Feeds

Ofcom climbs on Byron bandwagon

We blame the parents

Combat fraud and increase customer satisfaction

Ofcom has declared it is parents who are going to have to take responsibility for how their children consume digital media, but admits they're going to need help.

The regulator has backed several recommendations in yesterday's Byron Review review, entitled Safer Children in a Digital World, including the setting up of a new government body tasked with educating parents about the digital world and how their children are using it.

Ofcom's own figures show a startling disparity in parental knowledge. While half of parents have installed some form of content blocking, and 80 per cent of them believe it works, 67 per cent of kids reckon they can walk right through it and get any content they want - and with 24 per cent of teenagers having a computer in their bedroom parents aren't going to be able to see what they're doing.

Most parents simply trust their children not to visit the darker side of the internet, though few children say they would tell their parents even if they strayed there by accident.

Tanya Byron wants to see computers in communal areas, so the parents can see what's going on, but not every home has the space for such an arrangement. With portable computers becoming prevalent, the recommendation may be a pointless one.

Ofcom reckons content filtering is the answer, and wants to see a British Standard kite mark on content-filtering packages. The regulator also sees a future in harnessing the wisdom of the crowds to tag inappropriate content uploaded to user-generated content sites like YouTube and its ilk.

Ofcom's response (pdf) is largely concerned with explaining why, and how, the industry should be left alone to regulate itself. An educational body to help parents, and awarding a few kite marks to effective filters, is as far as Ofcom believes it is necessary to go. More authoritarian measures are unlikely to work anyway, the internet being such a chaotic environment, but Ofcom may have its work cut out convincing MPs of that reality. ®

Combat fraud and increase customer satisfaction

More from The Register

next story
Virgin Media so, so SORRY for turning spam fire-hose on its punters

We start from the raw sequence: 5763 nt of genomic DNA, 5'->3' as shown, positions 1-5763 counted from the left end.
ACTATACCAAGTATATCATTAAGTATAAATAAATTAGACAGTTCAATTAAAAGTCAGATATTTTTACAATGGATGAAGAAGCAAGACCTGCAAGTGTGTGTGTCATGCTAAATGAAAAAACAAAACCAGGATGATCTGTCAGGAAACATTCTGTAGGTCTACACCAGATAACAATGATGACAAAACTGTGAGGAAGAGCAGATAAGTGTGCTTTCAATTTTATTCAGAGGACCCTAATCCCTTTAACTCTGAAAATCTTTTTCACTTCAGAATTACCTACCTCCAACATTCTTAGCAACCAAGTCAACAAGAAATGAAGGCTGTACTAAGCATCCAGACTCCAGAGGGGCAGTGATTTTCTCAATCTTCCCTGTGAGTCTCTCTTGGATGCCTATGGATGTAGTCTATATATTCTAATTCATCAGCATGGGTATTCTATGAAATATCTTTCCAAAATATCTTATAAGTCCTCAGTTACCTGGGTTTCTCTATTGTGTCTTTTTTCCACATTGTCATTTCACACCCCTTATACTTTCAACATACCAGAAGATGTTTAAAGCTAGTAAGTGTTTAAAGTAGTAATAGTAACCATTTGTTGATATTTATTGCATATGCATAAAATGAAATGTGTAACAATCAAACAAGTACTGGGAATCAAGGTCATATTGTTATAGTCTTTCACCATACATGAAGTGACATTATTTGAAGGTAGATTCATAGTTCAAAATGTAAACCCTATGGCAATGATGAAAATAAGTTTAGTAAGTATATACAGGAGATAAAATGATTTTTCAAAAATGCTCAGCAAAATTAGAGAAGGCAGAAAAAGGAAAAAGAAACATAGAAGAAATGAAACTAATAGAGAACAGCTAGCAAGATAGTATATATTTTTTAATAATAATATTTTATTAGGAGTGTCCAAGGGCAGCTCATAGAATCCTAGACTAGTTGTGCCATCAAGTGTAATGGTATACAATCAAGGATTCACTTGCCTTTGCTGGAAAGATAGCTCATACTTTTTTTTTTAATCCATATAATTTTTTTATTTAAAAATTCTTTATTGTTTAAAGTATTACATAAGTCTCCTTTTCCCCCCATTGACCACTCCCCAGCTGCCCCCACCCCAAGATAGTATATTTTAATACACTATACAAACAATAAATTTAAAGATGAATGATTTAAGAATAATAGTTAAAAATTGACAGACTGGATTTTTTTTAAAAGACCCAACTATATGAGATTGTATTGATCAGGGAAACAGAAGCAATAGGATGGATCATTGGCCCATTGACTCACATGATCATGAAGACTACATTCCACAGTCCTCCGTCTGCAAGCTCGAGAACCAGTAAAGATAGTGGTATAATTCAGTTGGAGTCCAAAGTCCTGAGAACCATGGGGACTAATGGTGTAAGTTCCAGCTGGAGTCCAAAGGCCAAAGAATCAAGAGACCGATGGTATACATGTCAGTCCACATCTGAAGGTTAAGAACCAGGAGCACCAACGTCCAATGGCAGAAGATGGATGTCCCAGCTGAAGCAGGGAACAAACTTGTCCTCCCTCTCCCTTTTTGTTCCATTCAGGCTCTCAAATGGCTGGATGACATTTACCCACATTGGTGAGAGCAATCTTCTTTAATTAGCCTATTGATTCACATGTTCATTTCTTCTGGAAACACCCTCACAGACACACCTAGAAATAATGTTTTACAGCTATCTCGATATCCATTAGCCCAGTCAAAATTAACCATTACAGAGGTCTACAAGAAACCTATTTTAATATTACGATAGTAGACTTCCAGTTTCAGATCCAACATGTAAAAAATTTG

Hundreds of emails flood inboxes thanks to gaffe
A black box for your SUITCASE: Now your lost luggage can phone home – quite literally
Breakfast in London, lunch in NYC, and your clothes in Peru
AT&T dangles gigabit broadband plans over 100 US cities
So soon after a mulled Google Fiber expansion, fancy that
AT&T threatens to pull out of FCC wireless auctions over purchase limits
Company wants ability to buy more spectrum space in auction
Google looks to LTE and Wi-Fi to help it lube YouTube tubes
Bandwidth hogger needs tube embiggenment if it's to succeed
Turnbull gave NBN Co NO RULES to plan blackspot upgrades
NBN Co faces huge future Telstra bills and reduces fibre footprint
NBN Co plans fibre-to-the-basement blitz to beat cherry-pickers
Heading off at the pass operation given same priority as blackspot fixing
NBN Co in 'broadband kit we tested worked' STUNNER
Announcement of VDSL trial is not proof of concept for fibre-to-the-node
prev story

Whitepapers

Mobile application security study
Download this report to see the alarming realities regarding the sheer number of applications vulnerable to attack, as well as the most common and easily addressable vulnerability errors.
3 Big data security analytics techniques
Applying these Big Data security analytics techniques can help you make your business safer by detecting attacks early, before significant damage is done.
The benefits of software based PBX
Why you should break free from your proprietary PBX and how to leverage your existing server hardware.
Securing web applications made simple and scalable
In this whitepaper learn how automated security testing can provide a simple and scalable way to protect your web applications.
Combat fraud and increase customer satisfaction
Based on their experience using HP ArcSight Enterprise Security Manager for IT security operations, Finansbank moved to HP ArcSight ESM for fraud management.